How does she do it? Cate’s role as a judge is in jeopardy. She’s lost her boyfriend. Her best friend and her autistic child are at risk. There’s a madman, bent on revenge, looking to kill her. It doesn’t get more intense than this. I think you can guess from how bad things are in the middle how it all ends.
However, in a moment of truth, she learns something about her past and the mother she never really understood — and, more important, about herself — and this gives her the courage to fight on to the end.
In my novel, I realised that there wasn’t enough conflict. I had to look at what could be taken away from Jenna and Matt. It wasn’t enough that they were in jeopardy — but their actions had to have consequences for their families, their careers, and so on. It is a challenge, but ask yourself: What does my main character have to lose? And is it worth fighting for? Really worth fighting for?
The bestie — what’s her role?
One character you can focus on this week is the support character for your lead. This character is often overlooked but it is a great character to explore. Why? Instead of being inside your main character’s head to understand her intimate thoughts and feelings, she can express these to her confidant. (What would Sherlock Holmes be without Dr Watson?)
At first, I struggled with this role. Who would be Jenna’s friend? I didn’t want to develop a cliché of two cappuccino-sipping friends in a coffee shop gabbing about ‘man problems’ or a ‘bad day at the office’. Instead, I decided that the jazz singer Jenna is photographing would, inadvertently and unexpectedly, become her confidante.
This would give me the opportunity to show two very different women finding an unlikely friendship. The older singer would give the younger photographer advice in a way that wasn’t blatant but would almost be subtext to the main storyline. Who plays this role in your novel?
Timelock — 4 to 6 hours
- Two to three hours on your synopsis for the second half of the middle of your novel.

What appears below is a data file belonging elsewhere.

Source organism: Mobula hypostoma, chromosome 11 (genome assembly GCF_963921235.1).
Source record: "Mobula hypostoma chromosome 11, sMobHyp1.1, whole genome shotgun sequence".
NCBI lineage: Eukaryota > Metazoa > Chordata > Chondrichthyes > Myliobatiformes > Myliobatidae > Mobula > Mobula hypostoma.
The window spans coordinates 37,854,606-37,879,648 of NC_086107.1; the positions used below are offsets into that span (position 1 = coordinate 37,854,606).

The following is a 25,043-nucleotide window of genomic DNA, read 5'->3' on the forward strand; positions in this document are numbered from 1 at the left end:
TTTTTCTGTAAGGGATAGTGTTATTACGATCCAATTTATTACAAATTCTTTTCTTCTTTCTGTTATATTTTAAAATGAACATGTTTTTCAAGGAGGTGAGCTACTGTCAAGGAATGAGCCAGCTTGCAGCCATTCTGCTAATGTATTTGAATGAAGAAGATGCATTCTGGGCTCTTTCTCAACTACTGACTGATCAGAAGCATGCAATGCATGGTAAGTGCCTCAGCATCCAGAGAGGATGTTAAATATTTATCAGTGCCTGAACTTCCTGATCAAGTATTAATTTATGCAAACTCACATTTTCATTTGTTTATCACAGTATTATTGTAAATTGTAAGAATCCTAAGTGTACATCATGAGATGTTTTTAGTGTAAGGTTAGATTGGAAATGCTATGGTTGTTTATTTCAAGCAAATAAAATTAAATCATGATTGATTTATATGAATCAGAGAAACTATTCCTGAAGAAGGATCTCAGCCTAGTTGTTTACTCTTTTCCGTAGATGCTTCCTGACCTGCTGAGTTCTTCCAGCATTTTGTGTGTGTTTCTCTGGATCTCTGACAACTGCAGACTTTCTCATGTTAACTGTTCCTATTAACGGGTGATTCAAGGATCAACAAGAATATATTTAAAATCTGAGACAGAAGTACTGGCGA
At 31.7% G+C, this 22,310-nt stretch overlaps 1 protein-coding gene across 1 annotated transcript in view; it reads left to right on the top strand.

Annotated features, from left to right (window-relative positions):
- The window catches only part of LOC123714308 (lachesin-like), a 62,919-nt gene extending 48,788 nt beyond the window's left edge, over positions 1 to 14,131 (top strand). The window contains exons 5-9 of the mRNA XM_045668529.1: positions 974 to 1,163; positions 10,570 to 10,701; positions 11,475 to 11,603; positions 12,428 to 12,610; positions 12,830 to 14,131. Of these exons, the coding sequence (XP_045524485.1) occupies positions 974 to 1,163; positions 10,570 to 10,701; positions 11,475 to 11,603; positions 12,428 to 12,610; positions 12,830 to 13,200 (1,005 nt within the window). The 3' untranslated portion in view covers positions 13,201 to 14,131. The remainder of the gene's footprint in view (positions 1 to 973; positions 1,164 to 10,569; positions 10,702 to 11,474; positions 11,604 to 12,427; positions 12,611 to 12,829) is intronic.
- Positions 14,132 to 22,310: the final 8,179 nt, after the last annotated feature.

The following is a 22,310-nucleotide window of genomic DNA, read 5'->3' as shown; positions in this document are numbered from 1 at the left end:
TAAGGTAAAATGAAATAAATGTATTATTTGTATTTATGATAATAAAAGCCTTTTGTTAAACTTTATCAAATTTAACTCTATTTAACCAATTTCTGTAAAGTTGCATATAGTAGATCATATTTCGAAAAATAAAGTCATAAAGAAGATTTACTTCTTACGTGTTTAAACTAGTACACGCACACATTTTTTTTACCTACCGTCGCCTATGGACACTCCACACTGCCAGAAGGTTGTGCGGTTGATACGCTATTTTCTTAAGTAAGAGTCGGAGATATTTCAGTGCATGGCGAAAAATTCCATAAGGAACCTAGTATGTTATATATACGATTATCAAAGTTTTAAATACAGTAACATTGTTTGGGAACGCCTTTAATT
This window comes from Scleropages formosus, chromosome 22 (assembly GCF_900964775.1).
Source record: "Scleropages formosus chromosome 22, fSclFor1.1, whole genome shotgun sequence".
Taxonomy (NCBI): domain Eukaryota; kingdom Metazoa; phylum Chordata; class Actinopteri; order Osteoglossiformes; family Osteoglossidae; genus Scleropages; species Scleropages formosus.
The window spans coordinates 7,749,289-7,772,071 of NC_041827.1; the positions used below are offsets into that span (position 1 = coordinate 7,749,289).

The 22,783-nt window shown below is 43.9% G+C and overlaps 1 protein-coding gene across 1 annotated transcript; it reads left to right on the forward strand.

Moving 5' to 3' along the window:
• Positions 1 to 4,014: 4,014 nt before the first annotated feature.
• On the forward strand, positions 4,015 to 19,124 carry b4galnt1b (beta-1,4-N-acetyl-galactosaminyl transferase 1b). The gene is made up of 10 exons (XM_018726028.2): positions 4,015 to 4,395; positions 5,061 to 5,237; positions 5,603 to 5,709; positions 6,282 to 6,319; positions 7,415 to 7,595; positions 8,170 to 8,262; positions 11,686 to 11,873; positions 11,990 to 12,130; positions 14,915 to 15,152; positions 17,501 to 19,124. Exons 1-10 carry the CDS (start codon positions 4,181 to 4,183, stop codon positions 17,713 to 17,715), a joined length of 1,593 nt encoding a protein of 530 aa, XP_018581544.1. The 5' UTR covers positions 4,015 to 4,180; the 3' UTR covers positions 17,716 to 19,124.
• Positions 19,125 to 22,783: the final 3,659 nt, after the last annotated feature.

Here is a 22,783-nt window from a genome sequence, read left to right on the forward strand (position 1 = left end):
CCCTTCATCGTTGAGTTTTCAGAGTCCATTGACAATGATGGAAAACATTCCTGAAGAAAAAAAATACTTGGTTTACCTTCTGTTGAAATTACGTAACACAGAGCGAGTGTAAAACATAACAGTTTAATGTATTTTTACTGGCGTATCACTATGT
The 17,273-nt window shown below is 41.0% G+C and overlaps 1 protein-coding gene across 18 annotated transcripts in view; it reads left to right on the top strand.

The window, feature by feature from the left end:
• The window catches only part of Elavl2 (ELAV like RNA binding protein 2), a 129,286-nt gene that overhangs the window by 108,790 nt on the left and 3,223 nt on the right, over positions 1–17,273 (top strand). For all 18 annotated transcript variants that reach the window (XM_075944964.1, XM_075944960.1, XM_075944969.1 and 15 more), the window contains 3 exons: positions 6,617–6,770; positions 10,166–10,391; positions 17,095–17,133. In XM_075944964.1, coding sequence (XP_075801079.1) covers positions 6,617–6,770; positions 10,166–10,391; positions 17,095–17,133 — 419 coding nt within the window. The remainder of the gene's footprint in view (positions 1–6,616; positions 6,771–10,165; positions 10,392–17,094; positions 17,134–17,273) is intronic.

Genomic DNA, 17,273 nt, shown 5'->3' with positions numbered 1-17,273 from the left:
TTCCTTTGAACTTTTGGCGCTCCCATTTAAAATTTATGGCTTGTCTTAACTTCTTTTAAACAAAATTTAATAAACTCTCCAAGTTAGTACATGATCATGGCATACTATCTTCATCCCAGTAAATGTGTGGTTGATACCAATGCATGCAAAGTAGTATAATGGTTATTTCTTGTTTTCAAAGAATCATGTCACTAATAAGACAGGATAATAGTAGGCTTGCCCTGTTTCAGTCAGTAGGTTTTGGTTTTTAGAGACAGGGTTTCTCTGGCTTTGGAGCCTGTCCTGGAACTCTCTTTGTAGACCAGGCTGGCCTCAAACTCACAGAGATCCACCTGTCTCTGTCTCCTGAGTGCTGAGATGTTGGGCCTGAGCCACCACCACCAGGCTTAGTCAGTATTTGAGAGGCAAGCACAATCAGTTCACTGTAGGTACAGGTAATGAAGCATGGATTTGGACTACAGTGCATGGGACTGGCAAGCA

- One to two hours to work on bringing in more conflict.
- One hour for developing the role of the best friend, mentor, or support character.
5 Quick Hacks
- Spend a day in the life of your main character – not just a weekday but a weekend too. Write down as much as you can about what they do.
- Write down one line of dialogue that captures the essence of your moment of truth. Write down several. Which is best?
- Look to your own life. What was your lowest point? How did you feel? Write about this experience.
- Imagine your main character and their best friend shopping together. What advice would her confidante give her?
- Describe a setting or social situation that would make your main character or antagonist uncomfortable. Do it in detail.
Pin it, quote it,believe it:
‘Don’t just make love, make anguish for your characters. Don’t satisfy your hero’s desires, thwart them. Make them earn the happy ending they want. Even better, make them deserve it.’ — Damon Suede
Don’t miss next week’s instalment of Write Your Novel In A Year! Week 8: Untying The Knots
Top Tip: The 52 posts are also available in a downloadable, advert-free workbook. Buy it here: Write Your Novel In A Year Workbook
If you enjoyed this post, read:
- Write Your Novel In A Year – Week 6: Overcoming Your Fear of the Middle
- Write Your Novel In A Year – Week 5: What Will Happen Next?
- Write Your Novel In A Year – Week 4: Getting to Grips With Research